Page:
The Composer of Your Life
It is a mistake to think that me, you or any other person is always one in the same person, we are never the same person for long, we are continuously changing, seldom remaining the same even for half an hour. Are you always who you say you are? Is the you reading this the same you that was doing something different before, or will be doing something different afterwards? We all change as quickly as our thoughts feelings and sensations change, and despite calling ourselves by the same name we are not the same we were a moment ago.
Without developing the ‘self’ (called the “I” in Psychosynthesis) a person has nothing permanent and unchangeable, every thought, every mood, every desire, every sensation says ‘I’ and in each case it seems to be taken for granted that this I exists as a discrete entity when in fact there is no foundation whatever for this assumption. What you believe and what you feel right now is not necessarily what you believed a while ago, or what you may feel in the future, even in the next minute.
You may decide to get up early tomorrow morning but who is it that snuggles down and doesn’t get up after all – the same you or a different you? You make a promise about this or that to yourself and immediately the question arises: who is promising what to whom? You may not even be conscious of the promises you made with yourself, you made to other people, or other people made to you. During your childhood development you created lots of subpersonalities all with their own wants and needs; now some are clamoring to get what they want, others are hiding in the background, some may even be sabotaging your efforts to be true to yourself.
Instead of the discordant activity of different desires there is the possibility within us, our only chance for ‘freedom’ and possibly more, for ‘continuity’, of developing and learning to live from the one single ‘I’, the self that is indivisible and permanent. To become the conductor of your orchestra. Then instead of the mechanical process of trying to respond and fulfill the contradictory needs of your various subpersonalities, your ‘true will’ arises from your core and you may conduct your life accordingly, free, independent and unalterable from without. Naturally there is opposition and we have to learn to overcome both the reluctance and the resistance from your subpersonalities, not through mastering them or forcing them and so on, but through directing them inclusively. Like a good conductor, bringing all the players into the orchestra, finding ways to fulfill the needs of all players to express themselves.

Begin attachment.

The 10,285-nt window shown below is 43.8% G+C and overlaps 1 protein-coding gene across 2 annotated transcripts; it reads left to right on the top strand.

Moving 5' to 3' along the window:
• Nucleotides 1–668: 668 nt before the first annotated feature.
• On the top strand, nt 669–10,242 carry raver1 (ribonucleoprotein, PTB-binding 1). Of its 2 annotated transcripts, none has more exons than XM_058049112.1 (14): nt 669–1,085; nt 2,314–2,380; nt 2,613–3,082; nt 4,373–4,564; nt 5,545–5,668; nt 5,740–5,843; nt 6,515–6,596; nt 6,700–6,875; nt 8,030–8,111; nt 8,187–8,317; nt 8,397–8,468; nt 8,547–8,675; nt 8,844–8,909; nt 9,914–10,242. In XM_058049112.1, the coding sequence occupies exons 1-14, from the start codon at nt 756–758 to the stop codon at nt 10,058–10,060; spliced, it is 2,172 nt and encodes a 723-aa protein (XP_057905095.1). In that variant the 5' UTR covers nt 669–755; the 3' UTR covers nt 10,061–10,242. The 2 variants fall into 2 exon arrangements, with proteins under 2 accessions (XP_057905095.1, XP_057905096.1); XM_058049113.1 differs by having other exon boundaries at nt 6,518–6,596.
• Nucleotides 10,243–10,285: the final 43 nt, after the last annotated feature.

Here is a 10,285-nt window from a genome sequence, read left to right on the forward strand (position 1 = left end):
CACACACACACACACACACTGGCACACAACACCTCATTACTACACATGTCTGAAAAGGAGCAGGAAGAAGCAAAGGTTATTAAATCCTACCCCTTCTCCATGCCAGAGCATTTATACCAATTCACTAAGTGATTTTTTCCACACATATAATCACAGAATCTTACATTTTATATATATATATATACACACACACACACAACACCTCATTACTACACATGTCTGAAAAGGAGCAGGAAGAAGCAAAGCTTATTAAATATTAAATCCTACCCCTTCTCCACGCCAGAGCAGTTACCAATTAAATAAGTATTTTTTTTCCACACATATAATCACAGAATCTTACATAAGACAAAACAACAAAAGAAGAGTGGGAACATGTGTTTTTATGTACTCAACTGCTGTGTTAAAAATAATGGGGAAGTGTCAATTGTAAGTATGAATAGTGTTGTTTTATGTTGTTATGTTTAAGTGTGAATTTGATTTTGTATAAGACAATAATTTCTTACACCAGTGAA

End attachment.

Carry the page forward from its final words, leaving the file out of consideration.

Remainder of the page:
We are almost always in the state of identification, only the object of identification changes – for instance you may identify with a small problem which confronts you and you completely forget your bigger purpose. Unconsciously identifying is one of our most terrible issues because it penetrates everywhere. You then may lie to yourself, tell yourself that being identified is good and even pleasant, and if anything at all bad is going to happen it is not going to happen just now, at least not this day, so you have no need to think about it. Finally we fool ourselves we are other than we are, believing that one player in the orchestra is the real thing.
All inner inquiry brings us to face to face with our human condition. Fritz Perls, the founder of gestalt therapy, summed it up well: ‘No eagle will want to be an elephant, no elephant to be an eagle. They just are. How absurd it would be if the eagle wanted to have the strength and thick skin of the elephant. Leave this to the human – to try to be something he is not – to have ideals that cannot be reached, to be cursed with perfectionism so as to be safe from criticism, and to open the road to unending mental torture.’
Inner inquiry challenges us to face darkness (and, by implication, death) without becoming caught up in our existential anxieties about life. There is nothing to explain and no time in which to explain it, or any time to be caught up in emotional knots – simply identify with what is, relax into life, be at one with and compassionate to all creatures, including yourself. Things are as they are and inner inquiry reminds us not to try to make it otherwise, not to try to be ‘perfect’ in some way.
Only one thing is vital for all of us at all times, to set our sites on freedom. The teacher Gurdjieff expressed this clearly through saying that only one thing is absolutely vital for a person who is imprisoned and who is condemned to death: how to escape – then nothing else matters. The paradox is that to find the way out you have no choice but to go further in, right in to where you have even transcended the limitation and separateness of the conductor and have become the composer of your life. Don’t settle for less.
Will Parfitt – www.willparfitt.com